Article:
ravan: by Ravan (Default)
([personal profile] ravan Feb. 20th, 2009 11:04 am)
This post is public, because it's an important concept.

Group living isn't for everyone. However, as long as you're willing to keep your drama low and cooperation high, living in with a pile of friends can be a great way to save money and have people there to cover your back. As I get older, having roomies went from being nice to have for games and parties to being essential for ER trips, vacation planning, and general sanity checking.

Some sources act like intentional communities like my household are all super planned out and some sort of egalitarian commune fuzzy warm consensus utopia with written rules and nifty little lists. Horse pucky. In reality, the house rules grow organically, based on what works and what really matters, and the longest residents tend to put them in place. Consensus, meetings, voting and all that? No, things get hashed out with one or the other long timers acting as a mediator, and things settle into place. It's not perfect, but a lot less time consuming.

The most important things to have a good idea about are money and space.

Money: The bills have to be paid, or the thing dies an ugly death, with a lot of bitterness all around. One or more financial "anchors" are needed, so that if the rest get their butts kicked by the economy and Murphy's law, the bills still get paid. A household bank account with at least two signers on it is a start. Rent, utilities, and essential supplies get paid out of this account. A rainy day fund is really good to have, too. People should note that *anyone* can deposit cash to a checking account if they know the number. If people don't like banks for their own money, that's fine, they just hand the "banker" their share, or deposit it to the house account. Because of weird asset rules, people on disability or other public assistance should not be signers on the household account, but should pay their rent and utility share to the "banker" (the government assumes that if you own something in joint, you own it all.)

Space: Unless a couple is a long term couple, each person should have their own room (even if it's the former living room.) Space is important in joint housing, and shouldn't be intruded on without permission. Open vs closed doors count for a lot, and ideally even converted living room residents need to have some way to "close the door". (We're still trying to fix this in our house.) Another factor is bathrooms. IMO, there needs to be one seat for every two to three butts. Six butts and one seat is very bad, and even four butts and one seat is annoying. Even if one of the seats is attached to someone's room, in an emergency it is still available. I would love to have a 12 bedroom house with four to six bathrooms.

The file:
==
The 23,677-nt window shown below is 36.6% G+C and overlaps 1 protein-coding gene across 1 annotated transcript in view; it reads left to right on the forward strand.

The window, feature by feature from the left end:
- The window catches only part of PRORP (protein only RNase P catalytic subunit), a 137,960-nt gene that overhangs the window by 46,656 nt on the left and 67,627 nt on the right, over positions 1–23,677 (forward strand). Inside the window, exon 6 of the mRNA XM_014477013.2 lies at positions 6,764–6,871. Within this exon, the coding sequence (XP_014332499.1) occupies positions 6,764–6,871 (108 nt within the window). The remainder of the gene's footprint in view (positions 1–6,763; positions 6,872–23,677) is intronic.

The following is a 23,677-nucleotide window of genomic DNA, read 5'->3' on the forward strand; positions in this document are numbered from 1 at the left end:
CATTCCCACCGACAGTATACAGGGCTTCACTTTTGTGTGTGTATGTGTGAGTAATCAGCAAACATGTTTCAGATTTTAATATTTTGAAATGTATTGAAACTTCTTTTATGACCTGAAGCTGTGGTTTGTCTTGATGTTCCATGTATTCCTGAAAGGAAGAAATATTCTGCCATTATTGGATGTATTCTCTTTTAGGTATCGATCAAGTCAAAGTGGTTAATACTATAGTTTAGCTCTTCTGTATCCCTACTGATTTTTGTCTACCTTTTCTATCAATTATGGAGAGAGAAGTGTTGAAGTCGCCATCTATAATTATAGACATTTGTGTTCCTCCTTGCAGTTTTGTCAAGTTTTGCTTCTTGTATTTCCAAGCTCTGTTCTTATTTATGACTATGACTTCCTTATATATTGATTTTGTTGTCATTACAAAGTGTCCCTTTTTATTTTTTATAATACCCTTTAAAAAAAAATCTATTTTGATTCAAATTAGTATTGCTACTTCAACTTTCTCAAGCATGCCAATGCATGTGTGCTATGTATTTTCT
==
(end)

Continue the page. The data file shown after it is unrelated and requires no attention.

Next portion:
Other matters: sound, drama, stuff, and food. Don't mix loud people with quiet people - it just causes arguments. Don't have drama queens in low drama households - it leads to resentment when everyone is always focused on one person's issues. Felix Unger and Oscar Madison don't work - messies and neat freaks are not compatible. Vegetarians/vegans and omnivores/carnivores don't mix either - food wars suck.

Best advice - be friends first, and know how the others live. Don't move in with strangers unless you're desperate. In housemate situations, opposites are like gasoline vapor and a lit match. Your housemates and you should have common interests, and compatible religions and politics. Not identical, but compatible. You need to have common ground besides talking about who didn't wash their dishes last night. Remember to give each other space and alone time, as well as hang out together time.

Also, as people move out/move on, which many will in time, keep in touch. Householding is spreading virally, IMO. When it works, it is a great way to live. When it doesn't - it blows apart.

EDIT: crossposted to [livejournal.com profile] householding
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ravan: by Ravan (Default)

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